Holy envy is admiring the spiritual practices of another tradition with awe and wonder. It is the longing for a similar kind of practice in one’s own faith tradition. It is the desire to grow in appreciative knowledge of the other that translates into more knowledge of one’s own spirituality. Holy envy of what Goldberg teaches rises like the smoke of a campfire to the very nostrils of God—it is a pleasing sacrifice if learned as an offering to God.

How are the practices of sitting, walking, and writing a pleasing sacrifice to God? They are DISCIPLINE. After all, disciples need discipline in order to grow. Goldberg encourages her students to keep showing up, or keep on writing as conscious way to fight against what she calls “monkey mind.”[13] These practices, though based in another tradition, easily bloom into spiritual disciplines that lead to sanctification by grace. And though Goldberg never mentions them in this way, she does name part one of her book “The Ground of Being,” a phrase theologian Paul Tillich used to describe God.

Finally, after a roller coaster ride through how and why, Goldberg hits the breaks on the log ride style series of imperatives by telling stories. She tells of others in her life—other writers, other friends, other teachers. Their stories inspire, motivate, and create movement in the gears of the mind until the reader begins to think, “Maybe there is something to this idea of sitting, walking, and writing.”

What is so essential about the format of sitting, walking, and writing? Goldberg states, “In a silent retreat, our thoughts, memories, and feelings have a chance to come home to us.”[14] For Christians seeking an encounter and blessing from God through the presence of the Holy Spirit, awareness of the inner self initiates awareness of God’s movement. This awareness is needed so that retreat participants, be they Christians or otherwise, can overcome what she names as the crime that can steal away this very gift—the crime of incessant talking.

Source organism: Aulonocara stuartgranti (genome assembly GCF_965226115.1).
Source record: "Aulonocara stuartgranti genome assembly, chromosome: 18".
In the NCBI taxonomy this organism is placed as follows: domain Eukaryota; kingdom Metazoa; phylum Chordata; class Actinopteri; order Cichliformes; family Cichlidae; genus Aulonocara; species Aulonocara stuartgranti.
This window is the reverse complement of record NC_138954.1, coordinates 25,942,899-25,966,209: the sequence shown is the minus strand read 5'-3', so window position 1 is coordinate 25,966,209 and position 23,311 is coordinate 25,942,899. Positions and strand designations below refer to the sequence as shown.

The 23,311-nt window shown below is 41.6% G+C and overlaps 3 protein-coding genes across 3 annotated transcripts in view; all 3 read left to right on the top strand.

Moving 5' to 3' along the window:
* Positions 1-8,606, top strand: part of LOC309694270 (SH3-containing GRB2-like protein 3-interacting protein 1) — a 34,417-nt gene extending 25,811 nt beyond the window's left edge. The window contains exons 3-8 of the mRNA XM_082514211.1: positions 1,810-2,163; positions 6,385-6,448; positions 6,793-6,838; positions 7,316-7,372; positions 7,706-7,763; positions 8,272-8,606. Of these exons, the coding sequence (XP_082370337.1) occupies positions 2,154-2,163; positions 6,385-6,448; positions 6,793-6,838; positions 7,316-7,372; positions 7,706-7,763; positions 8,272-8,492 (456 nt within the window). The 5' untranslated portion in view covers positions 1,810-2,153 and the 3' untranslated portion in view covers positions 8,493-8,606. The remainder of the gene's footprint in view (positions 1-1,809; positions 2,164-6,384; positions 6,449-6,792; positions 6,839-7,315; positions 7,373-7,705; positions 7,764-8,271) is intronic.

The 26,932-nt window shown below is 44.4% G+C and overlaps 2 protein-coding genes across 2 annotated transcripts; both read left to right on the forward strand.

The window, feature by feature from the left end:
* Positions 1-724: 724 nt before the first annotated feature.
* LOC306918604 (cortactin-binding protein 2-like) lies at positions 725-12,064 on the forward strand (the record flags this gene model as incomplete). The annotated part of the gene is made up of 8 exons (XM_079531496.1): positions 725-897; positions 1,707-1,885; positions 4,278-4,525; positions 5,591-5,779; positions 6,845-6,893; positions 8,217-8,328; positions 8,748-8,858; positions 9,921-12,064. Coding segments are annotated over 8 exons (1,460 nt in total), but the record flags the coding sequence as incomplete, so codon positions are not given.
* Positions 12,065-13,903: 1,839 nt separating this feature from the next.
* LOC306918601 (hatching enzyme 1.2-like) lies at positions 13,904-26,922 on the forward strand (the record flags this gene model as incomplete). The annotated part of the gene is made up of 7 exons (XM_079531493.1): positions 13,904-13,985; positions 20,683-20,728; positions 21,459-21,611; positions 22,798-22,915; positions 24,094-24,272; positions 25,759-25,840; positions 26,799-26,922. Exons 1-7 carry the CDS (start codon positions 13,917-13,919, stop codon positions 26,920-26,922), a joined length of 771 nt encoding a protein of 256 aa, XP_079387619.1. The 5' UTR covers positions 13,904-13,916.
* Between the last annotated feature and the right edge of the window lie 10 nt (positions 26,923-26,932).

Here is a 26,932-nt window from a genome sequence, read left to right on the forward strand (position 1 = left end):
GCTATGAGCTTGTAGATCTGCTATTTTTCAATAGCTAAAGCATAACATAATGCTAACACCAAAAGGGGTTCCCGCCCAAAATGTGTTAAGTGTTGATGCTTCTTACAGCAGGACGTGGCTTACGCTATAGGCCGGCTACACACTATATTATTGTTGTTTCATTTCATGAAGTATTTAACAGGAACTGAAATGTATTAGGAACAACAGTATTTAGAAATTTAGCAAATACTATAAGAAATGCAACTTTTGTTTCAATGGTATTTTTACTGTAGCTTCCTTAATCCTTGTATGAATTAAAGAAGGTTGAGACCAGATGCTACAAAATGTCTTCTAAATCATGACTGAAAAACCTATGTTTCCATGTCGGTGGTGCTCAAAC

Holy envy asks of another faith, “Can I do that?” To which the other faith responds, “Whether there is one mountain with one path that leads to one God, or many mountains with many paths to many Gods, surely we are all journeying together.” Christians need a dose of holy envy that can grow flowers on their path. For Goldberg, the path requires that we sit, and walk, and write—together and alone. For truly, as Dogen says, “The moon does not get wet when reflected in the water nor is the water broken or disturbed by the moon’s reflection.”[15]


[1] Natalie Goldberg, The True Secret of Writing: Connecting Life with Language, (New York: Atria Paperback, 2014), 222.

[2] Natalie Goldberg, The True Secret of Writing: Connecting Life with Language, (New York: Atria Paperback, 2014), 222.

[3] Ibid, 62.

[4] Ibid, 69.

[5] Ibid, 89.

[6] Natalie Goldberg, The True Secret of Writing: Connecting Life with Language, (New York: Atria Paperback, 2014), 126.

[7] Ibid, x.

[8] Ibid, 20.

[9] Ibid, 21.

[10] Ibid, 22.

[11] Natalie Goldberg, The True Secret of Writing: Connecting Life with Language, (New York: Atria Paperback, 2014), ix.

[12] Ibid.

[13] Ibid, xvii.

[14] Natalie Goldberg, The True Secret of Writing: Connecting Life with Language, (New York: Atria Paperback, 2014), 9.

[15] Ibid, 68.